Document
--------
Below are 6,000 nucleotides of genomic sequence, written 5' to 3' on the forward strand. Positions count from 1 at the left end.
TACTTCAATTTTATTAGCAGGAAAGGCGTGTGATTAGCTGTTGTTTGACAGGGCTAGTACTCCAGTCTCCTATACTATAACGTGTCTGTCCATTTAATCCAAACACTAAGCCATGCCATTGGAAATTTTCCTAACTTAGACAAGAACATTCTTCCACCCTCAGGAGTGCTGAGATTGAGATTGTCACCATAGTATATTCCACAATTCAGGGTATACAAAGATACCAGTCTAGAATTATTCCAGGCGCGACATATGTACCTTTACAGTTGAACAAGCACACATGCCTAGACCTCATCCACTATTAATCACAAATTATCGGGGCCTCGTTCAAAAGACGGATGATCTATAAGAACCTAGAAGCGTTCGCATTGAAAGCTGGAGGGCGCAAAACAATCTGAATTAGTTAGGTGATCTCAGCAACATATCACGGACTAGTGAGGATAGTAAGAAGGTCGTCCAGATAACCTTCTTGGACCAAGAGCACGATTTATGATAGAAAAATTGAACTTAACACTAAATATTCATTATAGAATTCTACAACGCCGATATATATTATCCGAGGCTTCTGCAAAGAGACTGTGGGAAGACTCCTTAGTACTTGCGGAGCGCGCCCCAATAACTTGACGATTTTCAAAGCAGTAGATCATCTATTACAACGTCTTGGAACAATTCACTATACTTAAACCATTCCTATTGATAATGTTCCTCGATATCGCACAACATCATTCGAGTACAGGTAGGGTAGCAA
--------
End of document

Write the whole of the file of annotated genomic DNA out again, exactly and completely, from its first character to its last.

Below are 6,000 nucleotides of genomic sequence, written 5' to 3' on the forward strand. Positions count from 1 at the left end.
TACTTCAATTTTATTAGCAGGAAAGGCGTGTGATTAGCTGTTGTTTGACAGGGCTAGTACTCCAGTCTCCTATACTATAACGTGTCTGTCCATTTAATCCAAACACTAAGCCATGCCATTGGAAATTTTCCTAACTTAGACAAGAACATTCTTCCACCCTCAGGAGTGCTGAGATTGAGATTGTCACCATAGTATATTCCACAATTCAGGGTATACAAAGATACCAGTCTAGAATTATTCCAGGCGCGACATATGTACCTTTACAGTTGAACAAGCACACATGCCTAGACCTCATCCACTATTAATCACAAATTATCGGGGCCTCGTTCAAAAGACGGATGATCTATAAGAACCTAGAAGCGTTCGCATTGAAAGCTGGAGGGCGCAAAACAATCTGAATTAGTTAGGTGATCTCAGCAACATATCACGGACTAGTGAGGATAGTAAGAAGGTCGTCCAGATAACCTTCTTGGACCAAGAGCACGATTTATGATAGAAAAATTGAACTTAACACTAAATATTCATTATAGAATTCTACAACGCCGATATATATTATCCGAGGCTTCTGCAAAGAGACTGTGGGAAGACTCCTTAGTACTTGCGGAGCGCGCCCCAATAACTTGACGATTTTCAAAGCAGTAGATCATCTATTACAACGTCTTGGAACAATTCACTATACTTAAACCATTCCTATTGATAATGTTCCTCGATATCGCACAACATCATTCGAGTACAGGTAGGGTAGCAA